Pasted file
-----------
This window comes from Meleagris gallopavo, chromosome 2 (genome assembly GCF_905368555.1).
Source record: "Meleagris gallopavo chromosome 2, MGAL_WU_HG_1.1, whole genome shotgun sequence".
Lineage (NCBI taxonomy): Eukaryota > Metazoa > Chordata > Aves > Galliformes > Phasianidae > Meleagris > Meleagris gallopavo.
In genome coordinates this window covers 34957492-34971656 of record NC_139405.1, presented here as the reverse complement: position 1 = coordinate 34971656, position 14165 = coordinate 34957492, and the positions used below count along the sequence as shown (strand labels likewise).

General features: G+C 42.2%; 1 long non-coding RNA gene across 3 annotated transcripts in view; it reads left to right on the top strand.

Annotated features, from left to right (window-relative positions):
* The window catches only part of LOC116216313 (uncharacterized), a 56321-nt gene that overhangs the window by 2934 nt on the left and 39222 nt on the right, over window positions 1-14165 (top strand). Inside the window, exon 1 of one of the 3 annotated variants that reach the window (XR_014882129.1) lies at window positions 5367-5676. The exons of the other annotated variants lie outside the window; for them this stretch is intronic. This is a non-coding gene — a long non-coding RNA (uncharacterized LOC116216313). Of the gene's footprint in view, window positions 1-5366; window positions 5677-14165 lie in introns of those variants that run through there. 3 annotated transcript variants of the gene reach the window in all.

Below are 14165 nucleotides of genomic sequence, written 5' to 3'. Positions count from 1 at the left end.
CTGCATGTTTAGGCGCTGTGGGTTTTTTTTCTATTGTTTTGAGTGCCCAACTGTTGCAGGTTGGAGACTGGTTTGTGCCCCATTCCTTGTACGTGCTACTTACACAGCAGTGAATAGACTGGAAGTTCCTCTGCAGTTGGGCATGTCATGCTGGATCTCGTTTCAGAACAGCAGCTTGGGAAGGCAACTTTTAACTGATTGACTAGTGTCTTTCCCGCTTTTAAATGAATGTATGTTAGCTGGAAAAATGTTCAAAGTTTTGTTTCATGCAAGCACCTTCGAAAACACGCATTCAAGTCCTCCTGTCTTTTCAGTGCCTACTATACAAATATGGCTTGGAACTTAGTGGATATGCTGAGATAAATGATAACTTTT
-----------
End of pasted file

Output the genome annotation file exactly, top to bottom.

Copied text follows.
This window comes from Meleagris gallopavo, chromosome 2 (genome assembly GCF_905368555.1).
Source record: "Meleagris gallopavo chromosome 2, MGAL_WU_HG_1.1, whole genome shotgun sequence".
Lineage (NCBI taxonomy): Eukaryota > Metazoa > Chordata > Aves > Galliformes > Phasianidae > Meleagris > Meleagris gallopavo.
In genome coordinates this window covers 34957492-34971656 of record NC_139405.1, presented here as the reverse complement: position 1 = coordinate 34971656, position 14165 = coordinate 34957492, and the positions used below count along the sequence as shown (strand labels likewise).

General features: G+C 42.2%; 1 long non-coding RNA gene across 3 annotated transcripts in view; it reads left to right on the top strand.

Annotated features, from left to right (window-relative positions):
* The window catches only part of LOC116216313 (uncharacterized), a 56321-nt gene that overhangs the window by 2934 nt on the left and 39222 nt on the right, over window positions 1-14165 (top strand). Inside the window, exon 1 of one of the 3 annotated variants that reach the window (XR_014882129.1) lies at window positions 5367-5676. The exons of the other annotated variants lie outside the window; for them this stretch is intronic. This is a non-coding gene — a long non-coding RNA (uncharacterized LOC116216313). Of the gene's footprint in view, window positions 1-5366; window positions 5677-14165 lie in introns of those variants that run through there. 3 annotated transcript variants of the gene reach the window in all.

Below are 14165 nucleotides of genomic sequence, written 5' to 3'. Positions count from 1 at the left end.
CTGCATGTTTAGGCGCTGTGGGTTTTTTTTCTATTGTTTTGAGTGCCCAACTGTTGCAGGTTGGAGACTGGTTTGTGCCCCATTCCTTGTACGTGCTACTTACACAGCAGTGAATAGACTGGAAGTTCCTCTGCAGTTGGGCATGTCATGCTGGATCTCGTTTCAGAACAGCAGCTTGGGAAGGCAACTTTTAACTGATTGACTAGTGTCTTTCCCGCTTTTAAATGAATGTATGTTAGCTGGAAAAATGTTCAAAGTTTTGTTTCATGCAAGCACCTTCGAAAACACGCATTCAAGTCCTCCTGTCTTTTCAGTGCCTACTATACAAATATGGCTTGGAACTTAGTGGATATGCTGAGATAAATGATAACTTTT